Fear and Anger Over Construction of International Airport For Machu Picchu
Machu Picchu and the Sacred Valley in Peru is being put under threat of ‘irreparable damage’ as work to build an international airport to cater for ever increasing numbers of tourists begins. Land has been cleared in readiness for the construction workers to move in. With over 1.5 million visitors a year already visiting, the site is suffering from deterioration and archaeologists and historians alike fear for its future conservation.
The ruined Inca citadel in the Peruvian Andes is now so popular that along with railway development, plans have been on the table since 2012 for an international airport in its vicinity. Science magazine reports that authorities say this could help to increase the number of visitors to 6 million per year. But there are great fears that it could threaten not only the integrity of Machu Picchu but also the historic landscape in this part of the Andes.
Science magazine quotes, Natalia Majluf, a Peruvian art historian at the University of Cambridge in the United Kingdom and former director of the Lima Museum of Art as saying, “It’s one of Peru’s most archaeological and historically complex places…You put an airport in the middle of that landscape and it’s a disaster.”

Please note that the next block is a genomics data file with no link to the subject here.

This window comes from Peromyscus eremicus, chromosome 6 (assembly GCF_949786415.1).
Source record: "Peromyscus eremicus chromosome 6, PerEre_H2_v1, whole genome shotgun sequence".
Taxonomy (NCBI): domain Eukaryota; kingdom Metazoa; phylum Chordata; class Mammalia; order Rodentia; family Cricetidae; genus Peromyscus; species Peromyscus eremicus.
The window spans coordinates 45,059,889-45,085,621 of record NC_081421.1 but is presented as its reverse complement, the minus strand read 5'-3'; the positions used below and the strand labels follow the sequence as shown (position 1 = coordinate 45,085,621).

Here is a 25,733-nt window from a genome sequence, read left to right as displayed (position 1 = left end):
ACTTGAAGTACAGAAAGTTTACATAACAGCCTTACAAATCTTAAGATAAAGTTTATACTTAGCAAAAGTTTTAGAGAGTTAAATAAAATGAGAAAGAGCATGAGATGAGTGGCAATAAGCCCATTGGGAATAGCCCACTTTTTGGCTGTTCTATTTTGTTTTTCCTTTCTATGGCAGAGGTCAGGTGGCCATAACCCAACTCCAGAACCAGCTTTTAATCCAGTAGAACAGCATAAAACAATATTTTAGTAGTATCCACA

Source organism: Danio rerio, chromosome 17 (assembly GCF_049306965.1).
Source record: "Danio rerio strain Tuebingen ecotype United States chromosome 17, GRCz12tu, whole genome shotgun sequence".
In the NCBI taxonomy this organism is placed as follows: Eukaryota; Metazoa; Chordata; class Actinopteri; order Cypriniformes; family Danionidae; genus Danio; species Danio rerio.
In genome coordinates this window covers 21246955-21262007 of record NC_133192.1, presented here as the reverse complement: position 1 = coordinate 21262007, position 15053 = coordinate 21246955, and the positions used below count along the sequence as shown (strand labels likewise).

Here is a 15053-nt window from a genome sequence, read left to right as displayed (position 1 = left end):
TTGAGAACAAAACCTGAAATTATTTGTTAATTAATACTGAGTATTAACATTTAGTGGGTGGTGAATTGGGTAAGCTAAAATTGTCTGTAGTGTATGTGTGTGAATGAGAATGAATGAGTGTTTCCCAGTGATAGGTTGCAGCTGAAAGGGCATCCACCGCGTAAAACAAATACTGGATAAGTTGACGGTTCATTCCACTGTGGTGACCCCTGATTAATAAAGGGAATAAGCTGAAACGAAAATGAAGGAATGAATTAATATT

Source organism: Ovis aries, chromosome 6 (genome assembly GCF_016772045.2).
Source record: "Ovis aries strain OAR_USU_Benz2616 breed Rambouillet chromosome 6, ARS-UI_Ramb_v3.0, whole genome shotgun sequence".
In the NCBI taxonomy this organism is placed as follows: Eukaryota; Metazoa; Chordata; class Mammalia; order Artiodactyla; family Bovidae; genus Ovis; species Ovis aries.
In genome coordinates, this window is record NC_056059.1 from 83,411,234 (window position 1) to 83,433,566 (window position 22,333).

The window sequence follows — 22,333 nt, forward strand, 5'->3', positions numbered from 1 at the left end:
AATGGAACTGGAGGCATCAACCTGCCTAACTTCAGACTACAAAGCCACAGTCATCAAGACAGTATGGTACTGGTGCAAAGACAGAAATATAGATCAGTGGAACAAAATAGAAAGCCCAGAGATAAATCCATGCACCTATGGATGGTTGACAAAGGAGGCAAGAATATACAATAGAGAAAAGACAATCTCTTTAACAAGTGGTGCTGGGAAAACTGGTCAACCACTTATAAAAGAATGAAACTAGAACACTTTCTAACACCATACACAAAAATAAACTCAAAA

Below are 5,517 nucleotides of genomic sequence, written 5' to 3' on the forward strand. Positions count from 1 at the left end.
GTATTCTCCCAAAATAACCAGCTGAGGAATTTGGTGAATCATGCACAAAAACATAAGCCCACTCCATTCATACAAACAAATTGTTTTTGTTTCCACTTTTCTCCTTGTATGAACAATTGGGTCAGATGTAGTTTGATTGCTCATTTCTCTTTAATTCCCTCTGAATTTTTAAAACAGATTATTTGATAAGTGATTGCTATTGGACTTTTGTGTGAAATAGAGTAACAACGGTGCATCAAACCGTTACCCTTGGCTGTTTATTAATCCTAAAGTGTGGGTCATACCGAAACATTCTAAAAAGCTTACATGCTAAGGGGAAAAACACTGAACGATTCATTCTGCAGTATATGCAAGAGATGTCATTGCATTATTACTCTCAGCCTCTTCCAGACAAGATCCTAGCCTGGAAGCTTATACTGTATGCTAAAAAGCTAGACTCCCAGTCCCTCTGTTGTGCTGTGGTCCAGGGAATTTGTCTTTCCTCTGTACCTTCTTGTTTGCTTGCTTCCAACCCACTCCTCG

The Inca Citadel of Machu Picchu
The archaeological site was brought to the attention of the world by Hiram Young in 1911. The 15 th century city citadel was the summer residence of the Inca and was abandoned after the Spanish Conquest . The Inca ruled an empire from modern-day Columbia to Chile. There are many remarkable archaeological wonders in Peru, but according to the Guardian, “none draw nearly as many tourists as the famed citadel of Machu Picchu.”
The problem is that the site is too popular and according to the Independent, “more than 1.5 million visitors in 2017, almost double the limit recommended by UNESCO.” This is leading to great pressure on the site and the fragile local environment. According to the Cork Examiner , great hordes of tourists every year are “swarming the dilapidated ruins, eroding local infrastructure and leaving litter and waste.”
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Machu Picchu, the old Inca fortress, in the Sacred Valley is already overrun with tourists. ( klublu / Adobe)
Opposition to the International Airport
Plans are in an advanced stage to build an international airport near the historic citadel in the Andes, to increase the number of tourists in Peru. The construction of an airport would mean that more people could directly fly to Chinchero near the Inca ruins, which are 7972 feet (2430 meters) above sea level. Construction has already begun work and “bulldozers are already scraping clear millions of tons of earth in Chinchero” reports the Guardian.